I proposed an explanation of the origin and significance of the crescent different from all others. I considered the crescents to be syzygies of the parasites of the second group. B}^ syzygies zoologists understand forms which develop from the copulation of several individuals-a kind of sexual hybrid; this is a phenomenon known to occur among different sarcodinia, sporozoa, and flagellates. Moreover, in certain blood gregarines of the frog and the lizard, which are nearly related to malarial parasites, these unions (congregations) have been seen; so, too, in Drepanidium princeps and Karyolysus lacertarum (Labbe).

The fact is that in cases of infection with parasites of the second group blood corpuscles are frequently found containing two or more parasites; and I have several times directly observed the phenomenon of two such approximated parasites blending (melting) together.

For the grounds on which I based my conclusion that the crescents are syzygies of the ameboid parasites I refer the reader to my monograph on malarial parasites. I present here only those points which are explained by no other interpretation of the origin of the crescent. These pertain to the late period at which the crescents appear in the blood, the relatively small number of them in comparison with that of the ameboid parasites, and the obstinacy with which they remain in the blood and resist quinin. All these uncommonly striking circumstances are explained easily by the theory that the half moons are syzygies.

My view was adopted by Manson, who regarded as organisms of copulation not only the crescents, but all parasitic forms that show the power of producing flagella.

Other writers, as Bastianelli and Bignami, Thayer and Hewetson, Ziemann, have failed to find in the blood the morphologic criteria on which I have based my view. One of these, namely, the arrangement of the pigment in figure of eight forms, is so frequent that it is unintelligible to me how it can be overlooked. Other more convincing phenomena, like the proof of copulation in natural and stained preparations, require, to say the least, very painstaking investigations. I see as yet no reason to deviate in the slightest from the standpoint taken by me in my earlier communications. The negative findings of the opposition cannot contradict what I positively and with all certainty observed.

Finally, we must especially insist on the extraordinary vitality of the crescents, in which they differ decidedly from every other form of the different parasites. Days, weeks, and months they may be seen in the blood, though the patient may be taking the largest amounts of quinin.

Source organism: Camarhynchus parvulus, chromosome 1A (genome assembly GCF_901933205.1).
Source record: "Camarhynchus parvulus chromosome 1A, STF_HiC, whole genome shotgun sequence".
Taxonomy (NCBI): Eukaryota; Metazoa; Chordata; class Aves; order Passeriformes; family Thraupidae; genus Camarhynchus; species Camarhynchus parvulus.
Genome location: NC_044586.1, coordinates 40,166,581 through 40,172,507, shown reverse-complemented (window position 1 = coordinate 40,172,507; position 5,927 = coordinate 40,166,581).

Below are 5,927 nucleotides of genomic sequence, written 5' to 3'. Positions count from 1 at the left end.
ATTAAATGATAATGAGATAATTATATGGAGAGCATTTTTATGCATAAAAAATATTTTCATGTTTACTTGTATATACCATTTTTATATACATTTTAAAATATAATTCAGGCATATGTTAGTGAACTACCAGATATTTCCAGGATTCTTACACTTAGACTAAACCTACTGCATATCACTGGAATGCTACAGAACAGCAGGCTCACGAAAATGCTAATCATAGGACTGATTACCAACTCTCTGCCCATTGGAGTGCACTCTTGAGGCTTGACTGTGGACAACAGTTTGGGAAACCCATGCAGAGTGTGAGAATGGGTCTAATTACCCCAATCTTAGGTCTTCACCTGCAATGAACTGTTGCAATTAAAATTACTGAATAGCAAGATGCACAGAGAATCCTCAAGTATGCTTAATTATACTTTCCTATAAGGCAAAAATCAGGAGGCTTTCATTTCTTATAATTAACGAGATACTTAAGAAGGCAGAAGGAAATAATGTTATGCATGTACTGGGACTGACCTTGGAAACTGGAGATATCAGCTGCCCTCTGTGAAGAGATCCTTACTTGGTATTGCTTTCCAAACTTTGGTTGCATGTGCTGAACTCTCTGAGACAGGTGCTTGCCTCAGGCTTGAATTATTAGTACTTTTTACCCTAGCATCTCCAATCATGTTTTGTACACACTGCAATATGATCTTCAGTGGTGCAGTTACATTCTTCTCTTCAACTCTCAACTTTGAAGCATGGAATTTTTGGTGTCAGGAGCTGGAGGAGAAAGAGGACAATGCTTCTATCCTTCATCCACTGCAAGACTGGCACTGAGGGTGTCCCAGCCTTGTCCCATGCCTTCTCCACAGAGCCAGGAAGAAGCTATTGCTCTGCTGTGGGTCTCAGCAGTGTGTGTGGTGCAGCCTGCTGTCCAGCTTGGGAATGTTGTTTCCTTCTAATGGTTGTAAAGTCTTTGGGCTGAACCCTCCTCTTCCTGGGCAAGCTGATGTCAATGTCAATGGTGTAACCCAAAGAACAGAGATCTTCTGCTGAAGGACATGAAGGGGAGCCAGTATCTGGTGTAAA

The relations of the malarial parasites to the red blood corpuscles are evident from the following: The newly formed young parasites (so called spores) remain only a short time in the plasma before they attach themselves to a red blood corpuscle. They remain attached to the surface of the corpuscle but a short time, and then force their way into its substance, where they complete their development. This does not always terminate in multiplication; since, for unknown reasons, sporulation sometimes fails to occur. In these cases, after the parasites have reached a certain size, they break through the remnant of the corpuscle surrounding them and are found free in the plasma, where they often break up into several pieces of different sizes. All these organisms are to be looked on as degenerated parasites in which no further development occurs. Excepting the short period between the throwing off of the spore and its entrance into a corpuscle, all the stages of development take place within the red blood corpuscle.

Under the influence of the parasite, the red blood corpuscles undergo manifold metamorphoses. In the case of the pigment producing parasites, the blood corpuscles are often more or less quickly decolorized, so that their remains are sometimes scarcely visible. Moreover, changes in size and shape of the red blood corpuscles are frequently observed. In tertian fever the infected corpuscles are often hypertrophied even as much as twice to four times the normal size, and at the same time decolorized. On the other hand, diminution in size of the infected corpuscle is also observed, as in the case of the

"globuli rossi ottonati," first described by Marchiafava and Celli. It is these shrunken red blood corpuscles that show the color of old brass. They occur in cases of infection with the faintly pigmented parasites of the second group. For the sake of brevity, we describe them as "brassy corpuscles" (Messingkorperchen). The markedly pigmented small parasite lies sometimes in what appears like a rumpled white veil, consisting of the shrunken, completely decolorized corpuscle.

The corpuscles infected by the quartan parasites are often somewhat diminished in size, more deeply colored, but without other signs of shrinking.

It is not our purpose to go into details concerning the structure of the parasites, yet we may say that they show plasma, a nucleus, and a nucleolus. (See Plates VI and VII.)

Danilewsky observed, in two cases of chronic malaria , bodies within leukocytes, which he designated as pseudocysts and leuko cytozoa. Nothing at present can be said in regard to their relation to the malarial parasites or to malaria in general.